Lily Pad 2.0
One of my favorite sounds to hear in my garden is that of frogs. I love the deep resounding notes of the bullfrogs and the melodious drawn out chirping of spring peepers before they jump back into the water or hide under water lilies as I walk by.
As I was going to a yard sale last year, I spotted something I thought my frogs might use, a blue escape shelf normally placed in swimming pools. If a wild animal falls into a pool there is no way for it to swim out safely so these escape shelves are designed to attach to a pool corner for a safe exit.
I don’t have a pool but I do have a small pond so I installed the shelf earlier this spring thinking it might come in handy if a turtle or rabbit fell in.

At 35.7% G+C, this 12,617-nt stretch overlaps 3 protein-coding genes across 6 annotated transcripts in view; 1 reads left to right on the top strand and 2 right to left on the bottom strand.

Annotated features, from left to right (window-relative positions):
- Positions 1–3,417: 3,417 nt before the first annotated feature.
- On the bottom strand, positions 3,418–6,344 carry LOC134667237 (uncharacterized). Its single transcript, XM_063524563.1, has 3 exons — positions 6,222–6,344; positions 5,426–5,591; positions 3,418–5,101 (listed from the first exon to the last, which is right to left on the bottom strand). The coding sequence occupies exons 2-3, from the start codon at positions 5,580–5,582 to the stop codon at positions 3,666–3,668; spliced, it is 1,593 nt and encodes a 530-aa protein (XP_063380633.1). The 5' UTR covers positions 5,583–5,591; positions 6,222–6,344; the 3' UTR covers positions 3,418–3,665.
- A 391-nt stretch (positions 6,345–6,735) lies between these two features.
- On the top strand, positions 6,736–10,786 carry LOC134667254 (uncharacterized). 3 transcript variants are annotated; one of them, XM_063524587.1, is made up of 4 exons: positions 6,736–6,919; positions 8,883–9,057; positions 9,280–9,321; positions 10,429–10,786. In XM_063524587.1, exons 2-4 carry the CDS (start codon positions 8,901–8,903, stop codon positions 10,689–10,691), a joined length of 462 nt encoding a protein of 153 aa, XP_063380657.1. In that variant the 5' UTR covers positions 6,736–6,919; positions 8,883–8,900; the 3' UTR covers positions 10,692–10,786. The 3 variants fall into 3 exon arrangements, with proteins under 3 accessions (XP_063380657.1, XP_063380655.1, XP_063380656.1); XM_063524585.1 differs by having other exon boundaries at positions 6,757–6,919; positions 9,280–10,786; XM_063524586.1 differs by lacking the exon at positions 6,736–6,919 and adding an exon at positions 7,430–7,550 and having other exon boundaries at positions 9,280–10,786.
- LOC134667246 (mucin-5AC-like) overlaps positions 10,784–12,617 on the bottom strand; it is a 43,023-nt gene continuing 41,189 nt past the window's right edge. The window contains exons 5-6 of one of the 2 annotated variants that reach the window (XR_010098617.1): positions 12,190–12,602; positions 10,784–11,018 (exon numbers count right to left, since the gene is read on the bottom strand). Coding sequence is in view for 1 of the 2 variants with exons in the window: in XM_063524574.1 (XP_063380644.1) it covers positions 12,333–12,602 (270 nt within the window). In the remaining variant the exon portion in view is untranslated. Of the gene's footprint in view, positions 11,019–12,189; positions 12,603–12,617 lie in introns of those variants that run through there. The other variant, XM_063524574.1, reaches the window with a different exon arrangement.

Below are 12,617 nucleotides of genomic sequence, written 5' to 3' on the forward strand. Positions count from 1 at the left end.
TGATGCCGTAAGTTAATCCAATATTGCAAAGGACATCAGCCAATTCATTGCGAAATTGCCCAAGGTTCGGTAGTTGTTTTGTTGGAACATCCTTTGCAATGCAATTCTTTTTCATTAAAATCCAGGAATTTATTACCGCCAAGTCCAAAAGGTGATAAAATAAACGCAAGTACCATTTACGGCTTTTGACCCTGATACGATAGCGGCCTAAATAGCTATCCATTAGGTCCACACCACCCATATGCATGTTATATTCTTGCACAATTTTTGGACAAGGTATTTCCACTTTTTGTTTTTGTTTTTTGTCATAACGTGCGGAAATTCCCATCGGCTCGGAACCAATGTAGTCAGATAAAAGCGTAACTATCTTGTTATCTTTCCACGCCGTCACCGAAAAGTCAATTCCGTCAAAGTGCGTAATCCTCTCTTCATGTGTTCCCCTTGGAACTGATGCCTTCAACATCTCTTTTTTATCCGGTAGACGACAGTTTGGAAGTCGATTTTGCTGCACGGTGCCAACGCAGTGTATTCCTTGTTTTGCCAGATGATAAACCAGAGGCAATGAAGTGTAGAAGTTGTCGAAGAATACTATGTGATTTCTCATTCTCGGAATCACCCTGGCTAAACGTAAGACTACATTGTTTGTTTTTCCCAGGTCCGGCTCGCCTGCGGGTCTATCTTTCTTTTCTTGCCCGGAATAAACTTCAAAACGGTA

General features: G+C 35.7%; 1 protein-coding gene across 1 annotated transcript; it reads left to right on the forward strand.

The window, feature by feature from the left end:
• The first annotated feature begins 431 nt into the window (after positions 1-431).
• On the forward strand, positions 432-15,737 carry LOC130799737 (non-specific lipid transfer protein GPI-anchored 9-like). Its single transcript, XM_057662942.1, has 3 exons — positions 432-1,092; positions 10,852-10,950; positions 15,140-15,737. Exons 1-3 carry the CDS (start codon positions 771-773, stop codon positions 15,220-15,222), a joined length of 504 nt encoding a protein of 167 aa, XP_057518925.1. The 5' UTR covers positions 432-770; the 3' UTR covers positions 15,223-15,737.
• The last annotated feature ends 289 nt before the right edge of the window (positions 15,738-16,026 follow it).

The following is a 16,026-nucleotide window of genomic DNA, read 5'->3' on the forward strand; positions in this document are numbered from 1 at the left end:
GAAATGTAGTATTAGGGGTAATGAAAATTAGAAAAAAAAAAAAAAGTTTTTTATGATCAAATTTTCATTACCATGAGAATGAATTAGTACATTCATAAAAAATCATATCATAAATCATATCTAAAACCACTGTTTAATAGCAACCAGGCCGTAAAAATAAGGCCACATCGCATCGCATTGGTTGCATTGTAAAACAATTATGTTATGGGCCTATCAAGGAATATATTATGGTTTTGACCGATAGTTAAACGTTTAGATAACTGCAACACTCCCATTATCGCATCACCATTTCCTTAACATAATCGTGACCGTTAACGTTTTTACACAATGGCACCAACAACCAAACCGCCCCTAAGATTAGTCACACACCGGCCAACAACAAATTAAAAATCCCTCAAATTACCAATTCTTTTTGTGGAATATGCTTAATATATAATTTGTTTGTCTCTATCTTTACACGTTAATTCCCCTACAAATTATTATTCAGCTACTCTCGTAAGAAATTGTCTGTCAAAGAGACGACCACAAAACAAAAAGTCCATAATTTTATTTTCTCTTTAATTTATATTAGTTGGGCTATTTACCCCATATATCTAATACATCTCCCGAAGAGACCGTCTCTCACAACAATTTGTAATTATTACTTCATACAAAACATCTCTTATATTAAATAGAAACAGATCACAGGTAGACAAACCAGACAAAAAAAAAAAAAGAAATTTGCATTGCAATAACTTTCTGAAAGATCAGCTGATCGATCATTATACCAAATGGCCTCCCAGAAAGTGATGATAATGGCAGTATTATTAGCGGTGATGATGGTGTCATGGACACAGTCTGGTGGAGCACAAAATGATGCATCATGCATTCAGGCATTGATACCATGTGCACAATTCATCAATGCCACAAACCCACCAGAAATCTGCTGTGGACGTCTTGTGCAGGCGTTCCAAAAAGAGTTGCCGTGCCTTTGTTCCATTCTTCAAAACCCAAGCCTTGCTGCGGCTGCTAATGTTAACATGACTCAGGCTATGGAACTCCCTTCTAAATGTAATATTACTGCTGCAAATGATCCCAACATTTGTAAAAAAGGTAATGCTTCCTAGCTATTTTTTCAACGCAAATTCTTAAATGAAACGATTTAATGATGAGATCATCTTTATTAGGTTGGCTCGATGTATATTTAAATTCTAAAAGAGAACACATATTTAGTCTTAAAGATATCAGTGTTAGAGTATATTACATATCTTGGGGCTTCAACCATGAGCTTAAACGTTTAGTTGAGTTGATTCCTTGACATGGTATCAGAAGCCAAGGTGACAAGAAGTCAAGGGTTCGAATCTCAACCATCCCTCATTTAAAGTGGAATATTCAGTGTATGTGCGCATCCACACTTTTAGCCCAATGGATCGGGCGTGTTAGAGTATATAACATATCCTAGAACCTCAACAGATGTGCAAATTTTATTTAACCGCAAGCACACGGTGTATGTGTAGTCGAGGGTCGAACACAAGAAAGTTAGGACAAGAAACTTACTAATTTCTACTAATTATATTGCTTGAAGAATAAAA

For the past 3 months, the escape shelf has been occupied by a young bull frog. All day, actually, from when I go out in the morning to feed the goldfish to before sunset when I wrap up garden work.
I walk by him a good few dozen times, dragging all manner of items - shovels, pick axes, boxes of plants, water in buckets, swinging the garden instruments over the pond to clear the small walking path. The frog - I have named him Norman - sits on his new blue lily pad, unflinching.
A few times he may reverse direction, or scoot up closer to the edge of the escape shelf but rarely does he jump into the pond.
I stopped the other day to say good morning as I was feeding the fish. No response. No movement, his little green back still turned towards me as he sat.
One of my cats prefers to watch a mouse game on my cell phone and birds singing on my laptop. I suppose it only makes sense that now a frog would prefer an escape shelf to the traditional lily pad.